Theresa May’s surprise announcement that a general election will be held June 8 sent Britain’s political journalists scrambling back to London from their Easter vacations. A vicar’s daughter with a reputation for cautious pragmatism, May was chosen as a safe pair of hands to replace David Cameron as prime minister after the latter’s Brexit referendum gamble ended in defeat. In calling a general election, May has shown she is willing to take a gamble of her own.
Why would the reputably risk-averse May call an election now, three years before the next scheduled national ballot in 2020? There are three main reasons. First, she is likely to win. Opinion polls suggest that holding an election now is no risk at all. A YouGov survey of voting intentions on April 12 and 13 shows May’s governing Conservative Party more than 20 points ahead of the main opposition Labour Party. Given their lead in the polls, Conservative members of Parliament have been pushing a reluctant May to call an election since she took office last summer. May’s initial hesitancy was not unfounded. U.K. opinion polls have a history of inaccurate performance, most recently failing to predict Cameron’s election victory in 2015. But when the polls have been wrong, they have usually underestimated Conservative support relative to Labour. That is good news for May.
Her confidence is further bolstered by Labour’s civil war. Left-wing leader Jeremy Corbyn does not command support among the majority of more moderate-inclined Labour MPs. Nor is Corbyn’s standing any better outside Parliament. Asked who would make the best prime minister, only 14 percent of British voters chose Corbyn, compared with 50 percent citing May. Corbyn is already a bogeyman in the Tory press. With the election campaign underway, May’s media allies will further decry Corbyn as a dangerously radical and incompetent leader — ignoring the paradox of their propaganda. May hopes that Labour’s strife will translate into an increased majority for the Conservatives. But it is not only Labour’s woes she seeks to exploit with an early election.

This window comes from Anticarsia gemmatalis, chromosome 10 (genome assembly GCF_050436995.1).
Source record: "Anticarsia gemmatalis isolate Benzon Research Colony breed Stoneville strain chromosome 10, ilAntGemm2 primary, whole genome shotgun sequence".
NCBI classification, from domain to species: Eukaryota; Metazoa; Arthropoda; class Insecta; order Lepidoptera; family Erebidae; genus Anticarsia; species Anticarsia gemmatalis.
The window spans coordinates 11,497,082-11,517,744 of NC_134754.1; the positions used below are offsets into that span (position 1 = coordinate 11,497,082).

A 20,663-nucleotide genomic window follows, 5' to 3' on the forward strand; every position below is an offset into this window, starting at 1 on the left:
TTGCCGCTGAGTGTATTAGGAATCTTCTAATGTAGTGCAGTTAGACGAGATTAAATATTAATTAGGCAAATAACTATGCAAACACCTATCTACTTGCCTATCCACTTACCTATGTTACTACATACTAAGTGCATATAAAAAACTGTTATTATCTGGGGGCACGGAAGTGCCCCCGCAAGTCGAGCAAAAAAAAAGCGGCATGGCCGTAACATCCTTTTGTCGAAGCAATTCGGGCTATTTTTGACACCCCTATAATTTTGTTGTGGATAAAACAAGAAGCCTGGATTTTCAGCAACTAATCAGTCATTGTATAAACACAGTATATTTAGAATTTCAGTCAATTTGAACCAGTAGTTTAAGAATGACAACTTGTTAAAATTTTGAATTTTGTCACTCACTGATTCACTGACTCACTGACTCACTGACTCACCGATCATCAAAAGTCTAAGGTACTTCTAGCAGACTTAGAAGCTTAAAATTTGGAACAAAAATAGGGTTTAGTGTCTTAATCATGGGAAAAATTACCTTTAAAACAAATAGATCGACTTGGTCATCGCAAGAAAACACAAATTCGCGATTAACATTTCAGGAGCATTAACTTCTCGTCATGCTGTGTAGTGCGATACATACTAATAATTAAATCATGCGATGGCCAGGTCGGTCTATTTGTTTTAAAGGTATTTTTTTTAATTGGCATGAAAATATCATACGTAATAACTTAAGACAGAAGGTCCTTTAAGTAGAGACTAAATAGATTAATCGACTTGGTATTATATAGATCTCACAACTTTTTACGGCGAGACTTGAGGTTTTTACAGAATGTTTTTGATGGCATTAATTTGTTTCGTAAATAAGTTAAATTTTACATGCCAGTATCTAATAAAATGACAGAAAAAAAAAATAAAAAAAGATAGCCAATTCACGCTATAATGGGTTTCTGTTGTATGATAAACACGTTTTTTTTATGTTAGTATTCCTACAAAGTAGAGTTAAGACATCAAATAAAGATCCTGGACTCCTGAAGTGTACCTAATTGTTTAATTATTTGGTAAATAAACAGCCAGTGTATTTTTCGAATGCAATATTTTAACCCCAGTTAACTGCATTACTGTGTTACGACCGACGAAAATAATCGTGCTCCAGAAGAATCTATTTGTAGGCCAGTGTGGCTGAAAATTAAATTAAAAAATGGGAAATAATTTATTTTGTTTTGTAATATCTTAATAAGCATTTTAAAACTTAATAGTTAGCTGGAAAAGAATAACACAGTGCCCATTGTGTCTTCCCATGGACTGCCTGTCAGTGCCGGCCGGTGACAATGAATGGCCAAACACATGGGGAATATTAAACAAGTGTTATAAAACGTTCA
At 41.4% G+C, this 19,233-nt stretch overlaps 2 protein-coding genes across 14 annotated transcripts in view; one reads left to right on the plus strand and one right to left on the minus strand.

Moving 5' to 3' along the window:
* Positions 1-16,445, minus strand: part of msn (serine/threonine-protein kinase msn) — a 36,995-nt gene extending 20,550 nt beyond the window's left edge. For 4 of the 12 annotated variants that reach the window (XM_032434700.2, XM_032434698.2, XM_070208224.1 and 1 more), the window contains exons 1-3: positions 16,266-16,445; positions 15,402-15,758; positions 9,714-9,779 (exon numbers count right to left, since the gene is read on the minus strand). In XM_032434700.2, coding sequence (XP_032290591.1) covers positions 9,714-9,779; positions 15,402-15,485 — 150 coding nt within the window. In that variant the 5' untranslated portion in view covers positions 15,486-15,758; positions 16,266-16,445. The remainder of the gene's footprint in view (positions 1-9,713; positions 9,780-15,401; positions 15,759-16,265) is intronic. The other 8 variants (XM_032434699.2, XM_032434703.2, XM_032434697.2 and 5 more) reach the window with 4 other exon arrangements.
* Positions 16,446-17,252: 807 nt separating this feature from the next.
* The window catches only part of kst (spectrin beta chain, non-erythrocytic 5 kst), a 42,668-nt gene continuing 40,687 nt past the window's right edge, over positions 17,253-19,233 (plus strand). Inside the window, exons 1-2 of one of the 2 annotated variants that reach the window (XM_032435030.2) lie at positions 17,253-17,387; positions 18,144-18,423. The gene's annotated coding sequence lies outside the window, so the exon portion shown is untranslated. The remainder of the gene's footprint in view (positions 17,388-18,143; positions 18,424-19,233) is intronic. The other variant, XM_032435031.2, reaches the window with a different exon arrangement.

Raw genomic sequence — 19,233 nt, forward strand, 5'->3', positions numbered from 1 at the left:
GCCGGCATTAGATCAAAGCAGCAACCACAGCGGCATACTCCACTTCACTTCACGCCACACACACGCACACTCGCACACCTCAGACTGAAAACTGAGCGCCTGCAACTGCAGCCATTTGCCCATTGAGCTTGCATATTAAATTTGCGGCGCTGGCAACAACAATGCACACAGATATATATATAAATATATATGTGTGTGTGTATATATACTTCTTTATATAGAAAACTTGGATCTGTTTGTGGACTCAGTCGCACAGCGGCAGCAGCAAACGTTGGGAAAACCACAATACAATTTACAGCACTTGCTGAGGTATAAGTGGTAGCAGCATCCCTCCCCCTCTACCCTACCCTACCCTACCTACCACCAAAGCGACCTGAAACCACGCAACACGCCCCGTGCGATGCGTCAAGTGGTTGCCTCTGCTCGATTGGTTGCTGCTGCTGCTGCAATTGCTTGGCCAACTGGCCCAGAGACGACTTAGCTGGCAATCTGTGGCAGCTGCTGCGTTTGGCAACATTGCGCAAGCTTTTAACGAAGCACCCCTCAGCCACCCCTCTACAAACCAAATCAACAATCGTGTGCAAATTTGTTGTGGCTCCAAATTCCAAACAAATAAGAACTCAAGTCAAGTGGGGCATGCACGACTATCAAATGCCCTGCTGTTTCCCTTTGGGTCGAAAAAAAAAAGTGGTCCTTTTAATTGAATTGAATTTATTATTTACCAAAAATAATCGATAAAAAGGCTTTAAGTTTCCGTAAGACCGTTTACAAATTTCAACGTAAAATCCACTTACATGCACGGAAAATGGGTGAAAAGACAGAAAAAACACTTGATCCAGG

Britain’s vote to leave the European Union last June was a high point for the anti-Europe UK Independence Party. But support for UKIP is declining rapidly. Success in the EU referendum robbed the party of its reason for being. A series of controversies involving UKIP leader Paul Nuttall, including alleged false claims in his resume, have further blighted the party’s fortunes. Having stolen UKIP’s position as the main champions of Brexit, May is positioning the Conservatives to pick up many of the 3.8 million votes cast for UKIP in 2015.
Occupying UKIP’s former ideological territory could cost May among moderate Conservatives who voted to remain in the EU. The likely beneficiaries are the Conservative’s former coalition partners, the pro-European Liberal Democrats. With only eight MPs at the moment, the Liberal Democrats will also gain support from disaffected Labour voters and first-time voters disproportionately in favor of retaining close ties with the EU. May is betting that any surge in support for the Lib Dems will be offset by defections to the Conservatives by voters from other parties and by the vagaries of the British electoral system, which disadvantage smaller parties in the distribution of parliamentary seats.
May’s second reason for calling an election is to win a mandate for Brexit negotiations with the EU. This is May’s stated reason for changing her previous position that an early general election was unnecessary. Announcing the election on April 11, May cited opposition to Brexit from Labour, the Lib Dems and House of Lords as undermining national unity and Britain’s negotiating position in Europe. Putting to one side that it is the job of opposition parties to oppose, the vast majority of Labour MPs and peers voted last month in favor of the government’s bill to trigger Article 50 and begin Britain’s formal withdrawal from the EU. The mandate May is seeking is from her own MPs, a vocal minority of whom will accept nothing but a hard Brexit — a total severance with the EU, including exit from a common customs union as well as the single market. May, who supported remaining in the EU during the 2016 referendum campaign — albeit half-heartedly — wants a more amicable split. Recent statements also suggest that the prime minister recognizes that exit negotiations will take far longer than the two years tabled by Article 50. Mechanisms exist to extend negotiations and to establish a transition period. But many of May’s MPs want a quickie divorce. Winning an election with an increased majority and a personal mandate will help May overcome Conservative opposition to maintaining links with the EU beyond 2019 — links necessary for the health of the British economy, the well-being of British nationals residing the EU and vice versa.
Finally, May has the EU referendum to thank for putting her in Downing Street but is reluctant to accept her fate as Britain’s Brexit prime minister. In calling an early election, she hopes to gain more time to pursue her agenda and define her premiership beyond bringing Britain out of the EU. Whether or not her election gamble pays off, Britain’s second female prime minister has shown that she has balls.
Tina Burrett is an associate professor of political science at Sophia University in Tokyo.
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